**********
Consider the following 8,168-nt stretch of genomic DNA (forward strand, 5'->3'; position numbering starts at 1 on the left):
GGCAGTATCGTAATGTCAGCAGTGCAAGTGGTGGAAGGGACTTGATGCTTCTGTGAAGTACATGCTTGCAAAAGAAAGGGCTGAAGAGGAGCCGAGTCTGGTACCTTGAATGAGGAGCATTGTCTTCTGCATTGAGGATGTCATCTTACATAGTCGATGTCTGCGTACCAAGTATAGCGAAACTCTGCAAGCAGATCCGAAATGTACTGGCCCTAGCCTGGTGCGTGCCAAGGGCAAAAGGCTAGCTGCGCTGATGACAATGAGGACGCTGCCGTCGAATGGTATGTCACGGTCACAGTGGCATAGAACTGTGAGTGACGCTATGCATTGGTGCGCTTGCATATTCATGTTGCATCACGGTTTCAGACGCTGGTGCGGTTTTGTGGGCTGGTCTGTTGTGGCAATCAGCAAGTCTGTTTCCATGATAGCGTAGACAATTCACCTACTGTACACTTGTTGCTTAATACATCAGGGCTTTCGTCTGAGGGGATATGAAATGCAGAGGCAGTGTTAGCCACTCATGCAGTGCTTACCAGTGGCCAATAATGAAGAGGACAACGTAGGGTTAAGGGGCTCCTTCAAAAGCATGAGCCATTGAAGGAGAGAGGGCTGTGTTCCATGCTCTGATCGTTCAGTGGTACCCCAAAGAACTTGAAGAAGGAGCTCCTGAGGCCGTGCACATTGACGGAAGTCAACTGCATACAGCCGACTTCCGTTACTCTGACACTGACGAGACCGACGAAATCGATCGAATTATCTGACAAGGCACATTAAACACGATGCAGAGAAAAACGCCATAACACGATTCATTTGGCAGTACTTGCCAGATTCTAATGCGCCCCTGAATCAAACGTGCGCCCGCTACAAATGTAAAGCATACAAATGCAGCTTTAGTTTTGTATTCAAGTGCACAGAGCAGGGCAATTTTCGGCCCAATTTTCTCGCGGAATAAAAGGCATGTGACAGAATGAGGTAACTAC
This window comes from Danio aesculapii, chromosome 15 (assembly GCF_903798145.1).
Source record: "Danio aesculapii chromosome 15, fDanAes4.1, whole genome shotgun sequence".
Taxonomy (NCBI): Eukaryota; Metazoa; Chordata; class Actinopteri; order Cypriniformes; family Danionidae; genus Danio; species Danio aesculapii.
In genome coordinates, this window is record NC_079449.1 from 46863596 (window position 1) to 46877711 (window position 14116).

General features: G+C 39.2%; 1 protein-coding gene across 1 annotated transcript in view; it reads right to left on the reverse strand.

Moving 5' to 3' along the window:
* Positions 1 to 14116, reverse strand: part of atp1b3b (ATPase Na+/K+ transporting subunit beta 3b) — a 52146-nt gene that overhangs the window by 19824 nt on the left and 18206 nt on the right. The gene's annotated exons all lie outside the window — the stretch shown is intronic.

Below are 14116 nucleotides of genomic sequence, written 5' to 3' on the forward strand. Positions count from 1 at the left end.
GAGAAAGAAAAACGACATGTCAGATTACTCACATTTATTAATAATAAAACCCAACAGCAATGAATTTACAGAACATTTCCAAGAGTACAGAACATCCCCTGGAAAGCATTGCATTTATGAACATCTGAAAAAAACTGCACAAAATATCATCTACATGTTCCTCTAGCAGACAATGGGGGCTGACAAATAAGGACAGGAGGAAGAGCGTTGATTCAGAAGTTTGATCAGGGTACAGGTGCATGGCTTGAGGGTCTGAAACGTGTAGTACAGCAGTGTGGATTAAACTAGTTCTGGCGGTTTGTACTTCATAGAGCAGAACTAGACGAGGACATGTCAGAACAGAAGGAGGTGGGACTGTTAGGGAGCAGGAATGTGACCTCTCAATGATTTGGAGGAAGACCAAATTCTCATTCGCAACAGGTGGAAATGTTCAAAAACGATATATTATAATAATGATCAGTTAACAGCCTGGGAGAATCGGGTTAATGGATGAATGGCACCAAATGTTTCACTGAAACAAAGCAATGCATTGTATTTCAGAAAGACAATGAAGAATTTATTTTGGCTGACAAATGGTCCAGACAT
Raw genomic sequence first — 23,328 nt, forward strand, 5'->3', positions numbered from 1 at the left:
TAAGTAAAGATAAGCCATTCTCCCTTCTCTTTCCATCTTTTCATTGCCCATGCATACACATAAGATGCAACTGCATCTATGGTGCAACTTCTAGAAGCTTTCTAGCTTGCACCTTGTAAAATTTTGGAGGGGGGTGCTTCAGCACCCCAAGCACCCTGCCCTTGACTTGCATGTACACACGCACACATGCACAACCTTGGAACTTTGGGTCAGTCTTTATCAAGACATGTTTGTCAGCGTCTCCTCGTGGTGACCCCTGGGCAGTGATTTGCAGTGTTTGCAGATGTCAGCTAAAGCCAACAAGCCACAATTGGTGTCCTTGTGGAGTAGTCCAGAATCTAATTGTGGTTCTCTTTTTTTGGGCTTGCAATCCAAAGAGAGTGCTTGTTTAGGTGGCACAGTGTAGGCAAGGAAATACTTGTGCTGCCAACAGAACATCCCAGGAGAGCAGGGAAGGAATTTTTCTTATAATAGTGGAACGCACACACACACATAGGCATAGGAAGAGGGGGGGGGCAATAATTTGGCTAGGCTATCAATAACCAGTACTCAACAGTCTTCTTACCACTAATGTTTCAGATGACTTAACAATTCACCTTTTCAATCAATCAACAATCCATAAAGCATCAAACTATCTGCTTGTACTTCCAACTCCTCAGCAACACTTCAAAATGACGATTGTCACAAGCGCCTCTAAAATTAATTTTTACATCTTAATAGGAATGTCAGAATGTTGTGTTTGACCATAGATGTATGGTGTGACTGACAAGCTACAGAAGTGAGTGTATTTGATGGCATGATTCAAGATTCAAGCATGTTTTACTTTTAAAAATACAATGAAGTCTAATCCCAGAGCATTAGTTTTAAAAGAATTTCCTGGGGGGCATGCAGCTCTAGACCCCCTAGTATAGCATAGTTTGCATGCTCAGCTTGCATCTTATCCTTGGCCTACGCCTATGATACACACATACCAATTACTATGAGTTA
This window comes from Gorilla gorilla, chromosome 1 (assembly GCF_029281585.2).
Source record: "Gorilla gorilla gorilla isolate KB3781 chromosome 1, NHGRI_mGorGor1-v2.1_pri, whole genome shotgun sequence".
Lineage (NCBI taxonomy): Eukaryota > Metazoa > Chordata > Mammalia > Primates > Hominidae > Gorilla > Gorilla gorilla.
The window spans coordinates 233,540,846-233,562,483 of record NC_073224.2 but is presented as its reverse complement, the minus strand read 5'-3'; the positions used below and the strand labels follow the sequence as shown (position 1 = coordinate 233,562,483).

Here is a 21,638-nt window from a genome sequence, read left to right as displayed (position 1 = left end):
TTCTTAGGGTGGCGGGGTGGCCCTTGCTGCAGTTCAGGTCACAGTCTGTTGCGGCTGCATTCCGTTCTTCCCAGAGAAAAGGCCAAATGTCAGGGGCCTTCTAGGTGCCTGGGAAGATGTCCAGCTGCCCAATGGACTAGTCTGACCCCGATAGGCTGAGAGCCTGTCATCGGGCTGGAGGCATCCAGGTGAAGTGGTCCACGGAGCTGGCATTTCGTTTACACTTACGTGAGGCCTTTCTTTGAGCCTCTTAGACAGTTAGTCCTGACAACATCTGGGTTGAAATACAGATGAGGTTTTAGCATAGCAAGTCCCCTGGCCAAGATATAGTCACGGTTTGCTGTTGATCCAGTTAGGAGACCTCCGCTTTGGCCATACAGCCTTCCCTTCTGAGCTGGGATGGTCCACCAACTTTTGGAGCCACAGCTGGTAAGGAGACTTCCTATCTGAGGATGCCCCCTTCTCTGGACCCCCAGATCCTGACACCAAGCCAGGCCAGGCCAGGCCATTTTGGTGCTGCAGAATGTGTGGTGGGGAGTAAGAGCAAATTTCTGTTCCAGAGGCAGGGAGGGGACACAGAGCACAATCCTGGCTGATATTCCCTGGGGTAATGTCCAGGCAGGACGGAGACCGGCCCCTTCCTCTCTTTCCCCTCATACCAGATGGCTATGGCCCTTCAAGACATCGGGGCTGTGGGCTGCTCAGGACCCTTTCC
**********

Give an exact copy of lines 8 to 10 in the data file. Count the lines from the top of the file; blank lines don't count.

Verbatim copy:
Moving 5' to 3' along the window:
* Positions 1 to 14116, reverse strand: part of atp1b3b (ATPase Na+/K+ transporting subunit beta 3b) — a 52146-nt gene that overhangs the window by 19824 nt on the left and 18206 nt on the right. The gene's annotated exons all lie outside the window — the stretch shown is intronic.

Below are 14116 nucleotides of genomic sequence, written 5' to 3' on the forward strand. Positions count from 1 at the left end.